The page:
Recently, during dinner with two colleagues, the topic of the billing dilemma surrounding dry eye arose. I found the conversation both intriguing and bewildering, as I didn’t see the dilemma in quite the same way that they did.
Dry eye, depending on how it is classified, could be considered at epidemic levels within the United States. Well over half of the patients that an OD sees on any given day have some component of ocular surface disease. It may manifest itself differently with every patient: the contact lens patient who isn’t getting her full day of wear, the computer programmer with fluctuating vision that gets better when he blinks, the fifty-something patient who’s eyes are always red and irritated, etc. So what’s the dilemma? How the practitioner defines the services related to dry eye and who is financially responsible for them.
|Corneal staining revealing dry eye.|
While I understand there are exceptions to every rule, the constructs for defining and delineating our services are fairly straightforward. I’m not talking about the clinical side of things, but more from the perspective of how the patient presents to the office. Let’s discuss two common scenarios:
A patient schedules an eye examination and has a managed vision care plan that covers their “annual eye examination and refraction.” During the course of the examination, you discover she has some clinical signs of dry eye. She also has medical coverage for which you are a participating provider.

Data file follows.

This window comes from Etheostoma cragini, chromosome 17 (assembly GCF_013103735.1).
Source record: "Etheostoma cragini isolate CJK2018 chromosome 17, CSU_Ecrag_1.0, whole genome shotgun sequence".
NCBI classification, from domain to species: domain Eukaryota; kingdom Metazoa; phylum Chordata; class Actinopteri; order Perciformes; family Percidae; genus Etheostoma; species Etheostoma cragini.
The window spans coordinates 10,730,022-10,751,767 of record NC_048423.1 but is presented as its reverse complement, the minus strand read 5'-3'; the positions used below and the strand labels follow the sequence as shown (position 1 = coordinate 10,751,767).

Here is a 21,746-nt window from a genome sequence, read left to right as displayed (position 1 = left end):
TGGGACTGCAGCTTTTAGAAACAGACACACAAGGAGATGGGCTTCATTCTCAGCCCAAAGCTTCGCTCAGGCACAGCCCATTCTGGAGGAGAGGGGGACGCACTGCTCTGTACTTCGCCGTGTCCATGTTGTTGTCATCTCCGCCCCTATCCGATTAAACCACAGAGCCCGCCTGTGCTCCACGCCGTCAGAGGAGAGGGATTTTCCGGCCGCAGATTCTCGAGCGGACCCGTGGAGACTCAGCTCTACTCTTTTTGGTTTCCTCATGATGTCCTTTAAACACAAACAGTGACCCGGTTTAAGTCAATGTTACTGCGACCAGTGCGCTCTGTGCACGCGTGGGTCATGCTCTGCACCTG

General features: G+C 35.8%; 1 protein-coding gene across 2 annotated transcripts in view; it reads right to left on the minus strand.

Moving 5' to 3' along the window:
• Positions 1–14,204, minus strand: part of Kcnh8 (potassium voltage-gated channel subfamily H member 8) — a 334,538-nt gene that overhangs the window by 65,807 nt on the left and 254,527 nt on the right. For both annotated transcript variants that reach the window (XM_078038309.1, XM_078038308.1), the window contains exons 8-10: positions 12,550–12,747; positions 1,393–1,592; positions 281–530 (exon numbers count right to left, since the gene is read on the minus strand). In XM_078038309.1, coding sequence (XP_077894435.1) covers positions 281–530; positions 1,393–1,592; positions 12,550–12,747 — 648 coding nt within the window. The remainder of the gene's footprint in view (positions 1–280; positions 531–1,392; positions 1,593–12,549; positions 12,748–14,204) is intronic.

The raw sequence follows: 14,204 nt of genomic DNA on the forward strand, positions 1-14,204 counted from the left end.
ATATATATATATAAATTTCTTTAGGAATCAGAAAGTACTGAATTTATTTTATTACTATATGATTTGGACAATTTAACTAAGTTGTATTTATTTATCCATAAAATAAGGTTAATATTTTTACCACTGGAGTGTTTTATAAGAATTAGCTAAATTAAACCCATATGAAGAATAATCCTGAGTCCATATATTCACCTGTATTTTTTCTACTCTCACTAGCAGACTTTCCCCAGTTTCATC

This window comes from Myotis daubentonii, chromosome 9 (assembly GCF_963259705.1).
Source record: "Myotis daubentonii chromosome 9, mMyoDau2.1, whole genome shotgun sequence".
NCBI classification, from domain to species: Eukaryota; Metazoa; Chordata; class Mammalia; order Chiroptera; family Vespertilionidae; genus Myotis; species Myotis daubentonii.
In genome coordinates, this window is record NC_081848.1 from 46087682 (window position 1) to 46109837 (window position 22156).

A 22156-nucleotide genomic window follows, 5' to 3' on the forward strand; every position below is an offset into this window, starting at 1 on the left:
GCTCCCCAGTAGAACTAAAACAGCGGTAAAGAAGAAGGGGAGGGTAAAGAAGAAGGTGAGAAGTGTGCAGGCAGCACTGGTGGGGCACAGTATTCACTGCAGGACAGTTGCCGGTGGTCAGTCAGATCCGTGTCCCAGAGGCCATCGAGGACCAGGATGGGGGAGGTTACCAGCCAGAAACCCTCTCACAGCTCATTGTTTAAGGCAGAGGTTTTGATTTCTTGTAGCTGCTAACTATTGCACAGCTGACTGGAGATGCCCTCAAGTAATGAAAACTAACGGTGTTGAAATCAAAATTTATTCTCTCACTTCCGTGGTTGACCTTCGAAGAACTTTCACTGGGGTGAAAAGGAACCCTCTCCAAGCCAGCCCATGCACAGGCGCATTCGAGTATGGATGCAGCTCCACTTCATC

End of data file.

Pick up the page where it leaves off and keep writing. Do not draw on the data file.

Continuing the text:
Because she didn’t present with “complaints or symptoms of an eye disease or injury,” her medical insurance benefits won’t get involved with respect to your professional services on that day. The examination and refraction fall under the managed vision care contract, and the appropriate benefit structure is applied.
You direct the patient to return to the office for a full dry eye workup or ask her to return for evaluation of the topical agents you prescribed or recommended on the date of her visit; these additional office visits, and any procedures that you deem medically necessary and document in the record, could be covered by her medical plan. That may mean that she pays you in full because she has a high deductible that she hasn’t yet met, or she could simply be paying you a copay for the visit. In any case, it’s your responsibility to apply her contracted benefits accurately and in accordance with your contract agreement for that specific carrier.
A patient calls the office and complains of fluctuating vision and irritated eyes. He has managed vision care and medical insurance.
In this scenario, the patient presented with frank symptoms of dry eye and therefore has met the chief complaint requirements of the medical carrier. You would code the encounter with either a 920X2 or a 992XX, depending on the status of the patient and the actual services provided and recorded in his file. This visit comes under the coverage umbrella of the medical carrier and, again, it’s your responsibility to follow the contractual guidelines for that specific carrier. The vision carrier is generally not involved, and the patient can’t use his managed vision care benefit for this visit even if it costs him less.
In each of these scenarios, if you follow the basic rules of the chief complaint and medical necessity, the party responsible for the economics of the encounter is readily apparent. Don’t let your emotions or feelings get in the way of you following the rules. Dry eye is exceedingly prevalent within our population, and you need to prepare your office to properly handle the diagnosis and long-term management.Send questions and comments to ROcodingconnection@gmail.com